This is a question we get asked a lot by customers: “what do I say in my sympathy card? I don’t want to say the wrong thing…”
We get it. It is during these tricky moments that words seem to fail us and we are often paralyzed, not knowing what to say; so sometimes we say nothing.
To help ease any stress, we wanted to offer a few key suggestions on how to compose a thoughtful, genuine and appropriate sympathy message. The bottom line is do not overcomplicate your message. As long as you are writing from the heart, your message will land perfectly.
One critical thing to remember, however, is to be sensitive to the recipient’s grieving process. Sometimes we want to compare our own experiences with loss or personalize someone else’s sadness. Try not to do that in your message. Keep the focus on the bereaved and their pain and sadness.
The idea is to simply be there for them while expressing sympathy and love.
Here are a few ideas to start your message
Let them serve as inspiration to get your own words flowing:
- “I am so sorry for your loss.”
- “My deepest sympathy for your loss.”
- “Words fail to express my deep sorrow for your loss.”
- “My heart goes out to you and your family.”
- “Please know that I am with you, and thinking of you so much during this time.”
- “Sharing in your sadness as you remember your lost loved one.”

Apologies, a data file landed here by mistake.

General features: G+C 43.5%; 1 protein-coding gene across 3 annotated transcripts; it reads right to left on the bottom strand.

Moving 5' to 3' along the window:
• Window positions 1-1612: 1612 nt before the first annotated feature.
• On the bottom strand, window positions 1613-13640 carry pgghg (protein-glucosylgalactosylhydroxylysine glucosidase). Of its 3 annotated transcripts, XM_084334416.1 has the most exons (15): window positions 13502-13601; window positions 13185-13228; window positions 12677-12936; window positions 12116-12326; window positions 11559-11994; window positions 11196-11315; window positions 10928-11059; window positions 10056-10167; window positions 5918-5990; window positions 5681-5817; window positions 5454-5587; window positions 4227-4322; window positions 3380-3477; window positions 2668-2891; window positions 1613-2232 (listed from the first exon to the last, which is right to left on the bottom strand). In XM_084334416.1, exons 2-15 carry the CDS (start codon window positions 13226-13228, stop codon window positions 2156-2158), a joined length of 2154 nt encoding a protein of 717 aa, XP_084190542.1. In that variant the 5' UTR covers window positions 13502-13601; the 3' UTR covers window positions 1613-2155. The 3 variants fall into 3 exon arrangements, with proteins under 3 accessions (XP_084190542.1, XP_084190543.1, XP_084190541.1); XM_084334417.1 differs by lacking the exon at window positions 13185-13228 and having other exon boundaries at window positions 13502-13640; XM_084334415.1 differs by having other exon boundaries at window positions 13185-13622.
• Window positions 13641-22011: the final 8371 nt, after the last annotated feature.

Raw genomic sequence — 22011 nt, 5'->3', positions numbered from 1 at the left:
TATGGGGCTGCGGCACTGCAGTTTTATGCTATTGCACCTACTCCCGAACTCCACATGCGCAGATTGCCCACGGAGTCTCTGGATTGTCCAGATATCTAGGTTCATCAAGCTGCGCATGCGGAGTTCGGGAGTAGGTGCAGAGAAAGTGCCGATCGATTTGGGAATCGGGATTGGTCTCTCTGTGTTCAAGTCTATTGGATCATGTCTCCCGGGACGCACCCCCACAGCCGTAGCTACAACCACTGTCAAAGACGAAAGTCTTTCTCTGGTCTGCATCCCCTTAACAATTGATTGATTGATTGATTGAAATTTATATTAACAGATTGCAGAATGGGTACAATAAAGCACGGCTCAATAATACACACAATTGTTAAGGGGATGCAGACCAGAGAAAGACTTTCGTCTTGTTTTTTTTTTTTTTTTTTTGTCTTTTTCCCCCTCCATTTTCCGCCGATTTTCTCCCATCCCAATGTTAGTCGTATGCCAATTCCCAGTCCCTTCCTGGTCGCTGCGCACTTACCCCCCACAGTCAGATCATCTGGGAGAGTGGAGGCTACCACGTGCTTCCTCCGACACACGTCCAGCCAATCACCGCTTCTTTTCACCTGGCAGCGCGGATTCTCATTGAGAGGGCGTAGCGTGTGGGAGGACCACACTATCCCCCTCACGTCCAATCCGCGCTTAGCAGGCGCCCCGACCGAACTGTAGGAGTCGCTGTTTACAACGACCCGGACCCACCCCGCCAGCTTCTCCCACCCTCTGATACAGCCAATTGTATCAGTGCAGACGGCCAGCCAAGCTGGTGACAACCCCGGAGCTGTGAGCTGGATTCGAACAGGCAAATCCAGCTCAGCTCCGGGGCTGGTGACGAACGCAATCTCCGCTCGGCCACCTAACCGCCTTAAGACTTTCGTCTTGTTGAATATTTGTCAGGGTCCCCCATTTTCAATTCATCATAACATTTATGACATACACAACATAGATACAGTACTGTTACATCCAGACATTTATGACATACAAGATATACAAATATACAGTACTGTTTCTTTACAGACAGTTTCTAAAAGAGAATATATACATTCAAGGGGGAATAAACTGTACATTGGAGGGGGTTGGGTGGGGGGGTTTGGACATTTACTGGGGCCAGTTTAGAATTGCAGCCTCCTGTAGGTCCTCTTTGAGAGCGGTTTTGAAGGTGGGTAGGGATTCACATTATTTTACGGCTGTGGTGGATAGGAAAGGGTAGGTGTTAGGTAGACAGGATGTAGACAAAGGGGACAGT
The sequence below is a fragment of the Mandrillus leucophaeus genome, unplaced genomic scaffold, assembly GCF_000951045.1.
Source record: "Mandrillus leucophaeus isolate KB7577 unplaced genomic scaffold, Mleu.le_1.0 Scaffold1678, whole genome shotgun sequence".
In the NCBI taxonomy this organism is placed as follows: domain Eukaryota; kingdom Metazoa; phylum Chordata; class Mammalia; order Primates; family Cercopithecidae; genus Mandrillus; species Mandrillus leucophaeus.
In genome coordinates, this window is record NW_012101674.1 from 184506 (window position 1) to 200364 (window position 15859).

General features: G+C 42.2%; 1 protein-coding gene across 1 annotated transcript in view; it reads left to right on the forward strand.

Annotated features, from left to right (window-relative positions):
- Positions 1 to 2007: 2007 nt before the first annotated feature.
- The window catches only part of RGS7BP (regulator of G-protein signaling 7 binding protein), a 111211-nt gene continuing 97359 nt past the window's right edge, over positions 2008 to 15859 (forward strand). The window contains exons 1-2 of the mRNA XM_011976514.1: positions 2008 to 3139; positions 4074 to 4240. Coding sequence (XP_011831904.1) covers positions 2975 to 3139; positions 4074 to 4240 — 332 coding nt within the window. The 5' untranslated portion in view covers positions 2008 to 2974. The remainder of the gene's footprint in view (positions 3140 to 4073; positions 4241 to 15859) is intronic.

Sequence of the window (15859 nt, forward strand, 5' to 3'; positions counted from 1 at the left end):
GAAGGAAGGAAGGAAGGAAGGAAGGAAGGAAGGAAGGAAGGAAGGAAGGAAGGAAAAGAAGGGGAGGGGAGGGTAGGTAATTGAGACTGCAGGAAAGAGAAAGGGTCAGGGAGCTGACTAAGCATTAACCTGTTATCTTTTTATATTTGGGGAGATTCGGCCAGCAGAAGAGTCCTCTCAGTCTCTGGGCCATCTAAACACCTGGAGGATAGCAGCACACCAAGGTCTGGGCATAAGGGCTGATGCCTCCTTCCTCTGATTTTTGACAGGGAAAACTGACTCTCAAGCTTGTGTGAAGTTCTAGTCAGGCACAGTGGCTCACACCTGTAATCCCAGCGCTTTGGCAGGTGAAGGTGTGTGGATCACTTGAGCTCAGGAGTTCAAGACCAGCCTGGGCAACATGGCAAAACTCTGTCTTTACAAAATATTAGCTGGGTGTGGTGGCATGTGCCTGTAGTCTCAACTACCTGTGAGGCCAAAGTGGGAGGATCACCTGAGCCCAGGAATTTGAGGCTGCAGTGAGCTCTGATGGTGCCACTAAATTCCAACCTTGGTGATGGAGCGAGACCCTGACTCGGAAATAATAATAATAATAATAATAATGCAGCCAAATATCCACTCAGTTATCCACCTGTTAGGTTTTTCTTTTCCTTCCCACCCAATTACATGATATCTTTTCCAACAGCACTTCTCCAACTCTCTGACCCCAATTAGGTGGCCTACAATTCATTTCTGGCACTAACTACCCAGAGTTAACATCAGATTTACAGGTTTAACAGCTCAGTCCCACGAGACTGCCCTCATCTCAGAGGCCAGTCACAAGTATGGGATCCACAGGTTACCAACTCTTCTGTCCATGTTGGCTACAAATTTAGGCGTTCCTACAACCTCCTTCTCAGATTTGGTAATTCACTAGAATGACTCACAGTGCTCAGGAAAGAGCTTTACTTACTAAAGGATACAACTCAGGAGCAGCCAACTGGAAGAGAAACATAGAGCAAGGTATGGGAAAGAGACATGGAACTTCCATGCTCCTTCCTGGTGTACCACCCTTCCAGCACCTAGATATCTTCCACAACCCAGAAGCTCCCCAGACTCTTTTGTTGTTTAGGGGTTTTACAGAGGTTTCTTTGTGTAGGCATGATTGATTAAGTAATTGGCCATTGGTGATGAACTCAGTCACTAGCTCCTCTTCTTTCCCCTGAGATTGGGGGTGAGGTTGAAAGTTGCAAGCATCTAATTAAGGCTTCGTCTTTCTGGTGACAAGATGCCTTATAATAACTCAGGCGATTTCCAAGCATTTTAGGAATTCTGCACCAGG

- “Wishing you strength and comfort through this difficult time.”
- “Thinking of you and wishing you moments of peace and comfort.”
- “I hope you know I’m here for you during this time of sorrow.”
- “Please accept my warmest condolences. I’m truly sorry for your loss.”
Depending on your relationship with the bereaved, you could then offer a memory of the deceased or, if that doesn’t feel right, offer your support throughout their grieving process.
Try to shy away from “toxic positivity”, i.e. expressions like “you’ll get through this” or “they’re in a better place now”. That helps no one in the depths of grief. Acknowledge their loss and pain and make it clear to them you’re there to support them.
And, if you're able, we highly recommend that your message be handwritten on an actual card or in a letter, versus an email or text message. There is something inherently meaningful about hand written notes, especially in today's increasingly digital world.
It signals to them that you took precious time out of your day to sit down, think about what to say, write it down, find a stamp... it seems small, but that that thoughtfulness can go a long way to those in the throes of grief.